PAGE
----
Who manages a business's fire safety?
The safety of everyone within a business is absolutely crucial for the working environment and having a specific person to manage the fire safety is key. A business’s fire safety is managed by a person who the government identifies as the “responsible person”.
The responsible person is identified in the Regulatory Reform (Fire Safety) Order 2005 as:
“Responsible person” means –
- In relation to a workplace, the employer, if the workplace is to any extent under his/her control;
- In relation to any premises not falling within paragraph (a)
- The person who has control of the premises (as occupier or otherwise) in connection with the carrying on by him of a trade, business or other undertaking (for profit or not); or
- the owner, where the person in control of the premises does not have control in connection with the carrying on by that person of a trade, business or other undertaking
What does this mean?
For the most part businesses and premises fall into section a) which states that the responsible person is an employer who has control of the premises. In exceptional circumstances where an employer may not be in control of the premises, or its not deemed as a “workplace” it falls to the person in control of the premises or ultimately the owner of the premises.
In most organisations, there will be more than one person legally classed as the “responsible person” and they must work together to meet the requirements. This usually ends with a single person managing the entirety of the business’s fire safety on behalf of each responsible person.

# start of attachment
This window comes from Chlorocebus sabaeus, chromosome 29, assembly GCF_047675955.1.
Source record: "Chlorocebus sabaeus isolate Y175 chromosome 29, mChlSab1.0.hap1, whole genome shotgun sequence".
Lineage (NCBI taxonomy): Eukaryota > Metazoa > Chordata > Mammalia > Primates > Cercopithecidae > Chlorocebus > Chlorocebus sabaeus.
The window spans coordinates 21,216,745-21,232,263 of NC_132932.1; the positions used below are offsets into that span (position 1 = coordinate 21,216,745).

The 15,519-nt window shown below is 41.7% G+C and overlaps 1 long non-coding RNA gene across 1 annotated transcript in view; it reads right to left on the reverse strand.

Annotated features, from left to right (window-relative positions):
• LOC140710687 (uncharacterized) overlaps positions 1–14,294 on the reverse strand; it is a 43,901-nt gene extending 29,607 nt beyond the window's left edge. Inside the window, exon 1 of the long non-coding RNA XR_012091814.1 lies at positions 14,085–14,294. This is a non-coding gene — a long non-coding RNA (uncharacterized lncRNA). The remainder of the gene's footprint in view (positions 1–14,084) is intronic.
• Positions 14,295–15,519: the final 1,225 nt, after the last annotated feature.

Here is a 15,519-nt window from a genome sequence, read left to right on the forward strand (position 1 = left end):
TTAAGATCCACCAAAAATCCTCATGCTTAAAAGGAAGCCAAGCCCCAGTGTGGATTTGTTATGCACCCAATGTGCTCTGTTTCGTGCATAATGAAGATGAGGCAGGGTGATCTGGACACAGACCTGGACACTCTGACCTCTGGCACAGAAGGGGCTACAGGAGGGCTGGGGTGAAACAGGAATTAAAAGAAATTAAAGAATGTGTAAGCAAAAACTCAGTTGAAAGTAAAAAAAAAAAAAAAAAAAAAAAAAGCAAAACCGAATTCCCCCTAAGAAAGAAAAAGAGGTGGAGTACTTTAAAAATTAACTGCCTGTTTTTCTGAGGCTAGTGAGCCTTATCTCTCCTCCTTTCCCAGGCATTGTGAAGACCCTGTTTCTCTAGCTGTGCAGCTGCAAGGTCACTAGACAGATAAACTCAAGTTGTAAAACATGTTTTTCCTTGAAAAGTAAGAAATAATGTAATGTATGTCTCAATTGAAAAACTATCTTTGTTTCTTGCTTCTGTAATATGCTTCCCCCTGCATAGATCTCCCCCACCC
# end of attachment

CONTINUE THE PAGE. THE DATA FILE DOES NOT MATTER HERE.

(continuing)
What are the responsible person’s duties?
The responsible person has a number of obligations that they must meet to be compliant with the law and ensure the business and occupants are safe.
One of the most important responsibilities is to carry out a fire risk assessment and regularly review it. A fire risk assessment is an in-depth look at the fire hazards, risks and potential for harm within a business. It should, identify the risk of fire and the people at risk. It should evaluate, reduce or remove said risk and record findings, prepare an emergency plan and provide training. It should also be regularly reviewed to ensure constant compliance. Click here to read our blog “What is a fire risk assessment?”.
Following on from a fire risk assessment, the responsible person must inform all staff (or their representatives) about the risks that have been identified in the fire risk assessment. Employees have a right to know the risks and hazards to their health.
You have a responsibility to put in place and maintain appropriate fire safety measures. Appropriate fire safety measures should be outlined in your fire risk assessment and will encompass aspects such as fire alarms, fire doors, fire extinguishers, sprinklers and evacuation equipment, depending on the findings of your risk assessment.
Naturally, a part of your requirement is to plan for an emergency. This includes establishing a safe assembly point, evacuation routes and protocols so that, in the event of an emergency, all staff and visitors are evacuated safely and efficiently.
Finally, you have a responsibility to provide staff information, fire safety instruction and training. Staff need to be fully trained in what to do during an emergency, including what their responsibilities are and evacuation procedures. They should also be trained in how to use appropriate firefighting equipment if your fire safety policy includes this.
Protecting a business from fire and ensuring that it’s legally compliant is a difficult task for a business already focussed on other things. Why not get in touch with a business that’s focussed on ensuring your compliance. At Red Box Fire Control we help thousands of businesses ensure safety and compliance. Get in touch today.